Separate names with a comma.
Discussion in 'Tele-Technical' started by stefanhotrod, Sep 9, 2019.
I've done a bit of heat-treating in my time - which is what he's describing.
I'm interested to find out how well it works.
The old design has worked for 70 years... But I'm always open to new ideas ...
Each to their own. Sounds expensive.
"B.S." bedeutet: "Quatsch!"
I love all 'new' pieces of gear and/or hardware that are offered to the extended community. I see each piece (Guitar) as its own thing and address each of mine differently when it comes to things like these bridge and saddles. I'll experiment until my ear is satisfied.
I'll most certainly try these (mostly on a guitar that I don't feel 100% with - or a new Partscaster I'm putting together) just to see what works. I've got custom gear on random guitars that are Killer (guitar, that is) and I've got random gear on various guitars that are fantastic in every way that I need them to be. I think it's hit or miss, but I'm really very happy we have the opportunity of Choice.
Happy to see it, even as it may not work for me. Thanks for the post.
I just bought a T-Tune bridge for MIA Stardard 2010's.
What's your impression?
Interesting... the t-tune definitely rings out more in the tap test, but once it’s screwed down on the guitar, would you notice a difference, and if so, would it be better.... or worse?
I am most definitely skeptical of this and all "improved bridge" claims. The bridge is solidly screwed onto the body, the more it "rings" and vibrates the LESS sustain and volume you're going to get from the strings. The "aged metal" thing, - I just can't even begin.
I would be interested to see a comparison on this. I know my Callaham bridge made a big difference in an otherwise dead-sounding guitar. Certainly markedly better than the Wilkinson that was on there. To the point that I've basically sworn off Wilkinson.
While it's true that the T-Tune bridge is screwed down to the body, it's only on one end, leaving it free to at least partially vibrate. The premise behind T-Tune may have some merit...or it may be marketing fluff. But they certainly have as much of an argument as Glendale, Callaham and the rest.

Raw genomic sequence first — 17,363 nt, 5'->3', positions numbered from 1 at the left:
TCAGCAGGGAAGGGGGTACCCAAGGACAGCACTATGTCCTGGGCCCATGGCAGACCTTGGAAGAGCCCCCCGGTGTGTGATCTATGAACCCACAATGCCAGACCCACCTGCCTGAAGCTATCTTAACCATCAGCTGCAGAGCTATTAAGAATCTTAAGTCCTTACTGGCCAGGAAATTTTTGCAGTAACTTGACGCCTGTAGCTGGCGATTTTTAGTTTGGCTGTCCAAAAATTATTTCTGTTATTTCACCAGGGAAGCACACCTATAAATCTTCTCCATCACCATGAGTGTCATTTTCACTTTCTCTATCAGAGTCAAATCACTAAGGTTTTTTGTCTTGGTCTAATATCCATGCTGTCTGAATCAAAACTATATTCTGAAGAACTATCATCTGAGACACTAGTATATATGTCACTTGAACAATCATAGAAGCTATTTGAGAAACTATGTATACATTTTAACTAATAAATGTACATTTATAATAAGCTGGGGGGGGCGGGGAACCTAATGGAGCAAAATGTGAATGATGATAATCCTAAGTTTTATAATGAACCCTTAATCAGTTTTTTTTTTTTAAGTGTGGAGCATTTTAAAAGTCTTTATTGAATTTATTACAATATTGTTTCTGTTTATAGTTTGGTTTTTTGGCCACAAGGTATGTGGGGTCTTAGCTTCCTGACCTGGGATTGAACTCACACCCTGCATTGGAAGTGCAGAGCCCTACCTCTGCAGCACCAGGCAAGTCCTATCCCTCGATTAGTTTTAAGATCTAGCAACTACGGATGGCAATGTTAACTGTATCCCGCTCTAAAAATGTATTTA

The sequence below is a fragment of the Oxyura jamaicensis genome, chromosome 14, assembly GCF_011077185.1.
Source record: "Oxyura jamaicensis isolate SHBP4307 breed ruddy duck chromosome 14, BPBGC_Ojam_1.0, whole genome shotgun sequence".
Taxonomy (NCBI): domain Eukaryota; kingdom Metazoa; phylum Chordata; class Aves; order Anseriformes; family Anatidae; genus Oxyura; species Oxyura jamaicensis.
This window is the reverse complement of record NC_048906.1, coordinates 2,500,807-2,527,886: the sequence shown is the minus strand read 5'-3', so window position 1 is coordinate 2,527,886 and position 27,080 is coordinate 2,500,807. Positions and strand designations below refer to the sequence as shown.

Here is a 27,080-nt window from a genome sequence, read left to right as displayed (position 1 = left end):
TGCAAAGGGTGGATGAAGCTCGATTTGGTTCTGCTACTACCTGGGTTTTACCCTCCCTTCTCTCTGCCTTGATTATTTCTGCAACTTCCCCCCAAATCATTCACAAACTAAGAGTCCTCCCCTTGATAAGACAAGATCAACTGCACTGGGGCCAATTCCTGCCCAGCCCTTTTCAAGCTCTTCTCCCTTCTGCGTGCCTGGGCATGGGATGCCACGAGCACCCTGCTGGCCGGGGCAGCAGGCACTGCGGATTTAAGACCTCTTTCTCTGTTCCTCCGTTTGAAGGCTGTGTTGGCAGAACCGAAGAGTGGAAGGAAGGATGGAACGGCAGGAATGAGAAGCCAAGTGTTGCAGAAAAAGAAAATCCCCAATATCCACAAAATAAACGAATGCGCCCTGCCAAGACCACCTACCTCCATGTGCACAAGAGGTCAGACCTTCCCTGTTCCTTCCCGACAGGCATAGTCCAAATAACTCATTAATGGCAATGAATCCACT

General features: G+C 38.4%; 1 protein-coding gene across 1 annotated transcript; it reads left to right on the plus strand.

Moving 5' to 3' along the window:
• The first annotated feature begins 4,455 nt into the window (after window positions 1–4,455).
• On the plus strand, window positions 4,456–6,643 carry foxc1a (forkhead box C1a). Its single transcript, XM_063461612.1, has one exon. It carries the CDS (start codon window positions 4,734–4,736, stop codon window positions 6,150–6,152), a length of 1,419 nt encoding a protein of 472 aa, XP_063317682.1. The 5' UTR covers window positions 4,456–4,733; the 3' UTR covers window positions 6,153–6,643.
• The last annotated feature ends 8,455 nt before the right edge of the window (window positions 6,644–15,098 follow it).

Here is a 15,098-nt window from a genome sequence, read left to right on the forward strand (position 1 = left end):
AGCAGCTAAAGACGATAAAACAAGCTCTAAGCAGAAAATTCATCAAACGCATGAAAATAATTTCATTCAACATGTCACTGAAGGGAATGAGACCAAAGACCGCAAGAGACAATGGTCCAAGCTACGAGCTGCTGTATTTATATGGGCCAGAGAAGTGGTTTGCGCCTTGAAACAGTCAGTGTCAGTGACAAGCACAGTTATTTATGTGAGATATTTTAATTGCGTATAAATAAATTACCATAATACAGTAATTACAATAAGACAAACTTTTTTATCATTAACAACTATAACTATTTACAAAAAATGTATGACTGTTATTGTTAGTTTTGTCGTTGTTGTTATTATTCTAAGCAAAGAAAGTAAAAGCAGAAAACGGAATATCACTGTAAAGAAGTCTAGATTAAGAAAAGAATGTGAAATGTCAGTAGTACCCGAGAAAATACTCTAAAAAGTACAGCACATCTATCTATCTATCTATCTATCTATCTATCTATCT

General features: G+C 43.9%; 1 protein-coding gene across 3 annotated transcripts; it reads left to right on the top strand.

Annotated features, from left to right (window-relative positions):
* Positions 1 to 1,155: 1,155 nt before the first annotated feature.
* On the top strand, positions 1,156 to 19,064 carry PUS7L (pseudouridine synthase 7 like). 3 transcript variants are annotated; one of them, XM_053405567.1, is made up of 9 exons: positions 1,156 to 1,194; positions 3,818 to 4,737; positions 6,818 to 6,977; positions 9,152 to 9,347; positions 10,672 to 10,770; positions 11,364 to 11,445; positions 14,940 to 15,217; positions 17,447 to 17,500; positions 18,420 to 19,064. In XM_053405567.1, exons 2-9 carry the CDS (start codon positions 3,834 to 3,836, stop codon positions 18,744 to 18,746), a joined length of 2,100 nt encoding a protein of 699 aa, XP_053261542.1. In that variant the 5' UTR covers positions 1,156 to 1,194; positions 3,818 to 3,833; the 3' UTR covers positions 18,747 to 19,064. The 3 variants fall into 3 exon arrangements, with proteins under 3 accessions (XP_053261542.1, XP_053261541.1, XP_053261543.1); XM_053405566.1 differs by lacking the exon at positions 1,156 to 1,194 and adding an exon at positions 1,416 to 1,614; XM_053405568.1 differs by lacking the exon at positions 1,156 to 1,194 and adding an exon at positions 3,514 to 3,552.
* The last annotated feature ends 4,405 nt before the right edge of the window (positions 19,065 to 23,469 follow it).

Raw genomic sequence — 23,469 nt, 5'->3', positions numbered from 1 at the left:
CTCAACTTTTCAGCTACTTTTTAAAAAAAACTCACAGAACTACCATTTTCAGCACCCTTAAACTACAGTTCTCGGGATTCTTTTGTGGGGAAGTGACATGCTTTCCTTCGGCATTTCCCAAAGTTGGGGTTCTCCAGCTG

I'm not crazy about their saddle design though.
I posted a thread about these awhile back and like the OP, got a bunch of scoffers and revilers writing it off as ridiculous. At lease this thread has a few more open-minded people.
I'm interested in trying the Fender Pat. Pending bridge at some point. Never had one, but I've heard they are cold-rolled steel. Weirdly, if that's the case, it's not widely advertised by retailers who carry them.
My hang-ups with the original Fender bridges are the rounded bottoms that don't sit flat and the uneven top edges (for the benefit of the "ashtray" that virtually no one uses) that cut into my hands.
What about vibrating necks?
So, the T version resonates more than a ‘played in’ version, hanging in mid air on some string. Not sure how relevant that is when the thing is bolted tight to a piece of wood and then held down with some metal on top strapped down with stretched metal strings?
I keep waiting for someone to knock on a row of truss rods, cryogenically treated truss rod metal, and so on. They are 18 inches of steel in the direct line of resisting the strings.
All tests I've done on "Sustain!" point to how much stretchy string length exists beyond the nut and saddles. Compare a headless steinberger to a plinky mandolin.
he invention of sliced bread, Wonderloaf in the UK, what was the best thing?
Mass and stiffness make a difference with a bridge plate. So it will probably sound a little different, just like changing saddles will make the guitar sound different. Better or not is personal preference.
One of germanys best reputated luthiers checks the wood for his guitars for the tone they achieve after tapping. Thats his basis for the choose of hardware, pickups...
I think people scoff because it's such obvious malarkey. I'm pretty open minded until you try to convince me the earth is flat, the moon landing was faked, we're living in The Matrix, 9/11 was orchestrated by Cheney, global warming is a Chinese conspiracy, or that a more-musically ringing tele bridge plate makes a guitar sound better. It would be pretty easy for him to do an A/B sound clip and post it. I would listen to relevant evidence.
The 'Internally Aged' thing is either crap or marketing, depending on your opinion. Metallurgists have a name for what he's doing -- normalization (a type of annealing used for ferrous metals). But the guy clearly is no metallurgist.
If he were, he'd have some metallographic evidence for the change in structure.
While normalization could have effect on mild steel (though I can't think of any time it's usually done), I doubt that cryogenic treatment (for example) would have any effect as there's not enough carbon in the material to convert.